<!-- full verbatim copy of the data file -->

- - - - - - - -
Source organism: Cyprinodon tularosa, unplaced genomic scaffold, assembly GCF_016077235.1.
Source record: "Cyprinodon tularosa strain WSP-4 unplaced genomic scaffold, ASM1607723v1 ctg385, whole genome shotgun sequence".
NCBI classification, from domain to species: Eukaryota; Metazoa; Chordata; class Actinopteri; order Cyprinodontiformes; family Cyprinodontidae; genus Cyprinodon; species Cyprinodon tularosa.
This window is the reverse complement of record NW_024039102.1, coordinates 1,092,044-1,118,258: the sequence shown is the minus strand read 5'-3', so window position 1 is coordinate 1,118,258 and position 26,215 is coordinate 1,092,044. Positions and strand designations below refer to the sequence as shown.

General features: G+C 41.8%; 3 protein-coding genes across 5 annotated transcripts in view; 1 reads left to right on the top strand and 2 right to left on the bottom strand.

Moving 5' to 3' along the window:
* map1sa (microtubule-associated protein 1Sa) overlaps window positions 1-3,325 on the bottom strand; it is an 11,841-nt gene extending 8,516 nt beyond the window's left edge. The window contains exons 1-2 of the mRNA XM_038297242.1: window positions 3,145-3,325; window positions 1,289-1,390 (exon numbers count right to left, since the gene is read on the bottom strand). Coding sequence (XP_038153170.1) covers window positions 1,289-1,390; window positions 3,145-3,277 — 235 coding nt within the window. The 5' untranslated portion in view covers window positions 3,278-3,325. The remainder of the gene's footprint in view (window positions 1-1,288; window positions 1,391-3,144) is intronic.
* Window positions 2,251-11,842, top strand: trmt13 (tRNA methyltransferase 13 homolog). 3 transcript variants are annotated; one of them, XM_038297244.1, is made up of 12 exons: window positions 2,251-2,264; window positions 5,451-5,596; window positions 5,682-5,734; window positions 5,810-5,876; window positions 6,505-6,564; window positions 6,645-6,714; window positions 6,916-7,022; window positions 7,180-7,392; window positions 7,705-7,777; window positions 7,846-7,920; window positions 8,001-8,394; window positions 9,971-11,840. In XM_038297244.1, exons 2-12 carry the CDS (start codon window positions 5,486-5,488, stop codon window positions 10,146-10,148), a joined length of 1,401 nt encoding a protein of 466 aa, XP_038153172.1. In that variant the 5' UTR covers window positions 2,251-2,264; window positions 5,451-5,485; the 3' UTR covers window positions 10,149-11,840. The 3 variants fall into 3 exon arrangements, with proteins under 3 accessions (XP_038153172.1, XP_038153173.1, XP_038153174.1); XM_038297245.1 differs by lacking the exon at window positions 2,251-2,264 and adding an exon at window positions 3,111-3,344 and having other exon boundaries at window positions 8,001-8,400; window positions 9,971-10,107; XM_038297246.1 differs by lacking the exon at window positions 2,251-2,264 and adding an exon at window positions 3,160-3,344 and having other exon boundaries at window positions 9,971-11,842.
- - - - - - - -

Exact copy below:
Source organism: Cyprinodon tularosa, unplaced genomic scaffold, assembly GCF_016077235.1.
Source record: "Cyprinodon tularosa strain WSP-4 unplaced genomic scaffold, ASM1607723v1 ctg385, whole genome shotgun sequence".
NCBI classification, from domain to species: Eukaryota; Metazoa; Chordata; class Actinopteri; order Cyprinodontiformes; family Cyprinodontidae; genus Cyprinodon; species Cyprinodon tularosa.
This window is the reverse complement of record NW_024039102.1, coordinates 1,092,044-1,118,258: the sequence shown is the minus strand read 5'-3', so window position 1 is coordinate 1,118,258 and position 26,215 is coordinate 1,092,044. Positions and strand designations below refer to the sequence as shown.

General features: G+C 41.8%; 3 protein-coding genes across 5 annotated transcripts in view; 1 reads left to right on the top strand and 2 right to left on the bottom strand.

Moving 5' to 3' along the window:
* map1sa (microtubule-associated protein 1Sa) overlaps window positions 1-3,325 on the bottom strand; it is an 11,841-nt gene extending 8,516 nt beyond the window's left edge. The window contains exons 1-2 of the mRNA XM_038297242.1: window positions 3,145-3,325; window positions 1,289-1,390 (exon numbers count right to left, since the gene is read on the bottom strand). Coding sequence (XP_038153170.1) covers window positions 1,289-1,390; window positions 3,145-3,277 — 235 coding nt within the window. The 5' untranslated portion in view covers window positions 3,278-3,325. The remainder of the gene's footprint in view (window positions 1-1,288; window positions 1,391-3,144) is intronic.
* Window positions 2,251-11,842, top strand: trmt13 (tRNA methyltransferase 13 homolog). 3 transcript variants are annotated; one of them, XM_038297244.1, is made up of 12 exons: window positions 2,251-2,264; window positions 5,451-5,596; window positions 5,682-5,734; window positions 5,810-5,876; window positions 6,505-6,564; window positions 6,645-6,714; window positions 6,916-7,022; window positions 7,180-7,392; window positions 7,705-7,777; window positions 7,846-7,920; window positions 8,001-8,394; window positions 9,971-11,840. In XM_038297244.1, exons 2-12 carry the CDS (start codon window positions 5,486-5,488, stop codon window positions 10,146-10,148), a joined length of 1,401 nt encoding a protein of 466 aa, XP_038153172.1. In that variant the 5' UTR covers window positions 2,251-2,264; window positions 5,451-5,485; the 3' UTR covers window positions 10,149-11,840. The 3 variants fall into 3 exon arrangements, with proteins under 3 accessions (XP_038153172.1, XP_038153173.1, XP_038153174.1); XM_038297245.1 differs by lacking the exon at window positions 2,251-2,264 and adding an exon at window positions 3,111-3,344 and having other exon boundaries at window positions 8,001-8,400; window positions 9,971-10,107; XM_038297246.1 differs by lacking the exon at window positions 2,251-2,264 and adding an exon at window positions 3,160-3,344 and having other exon boundaries at window positions 9,971-11,842.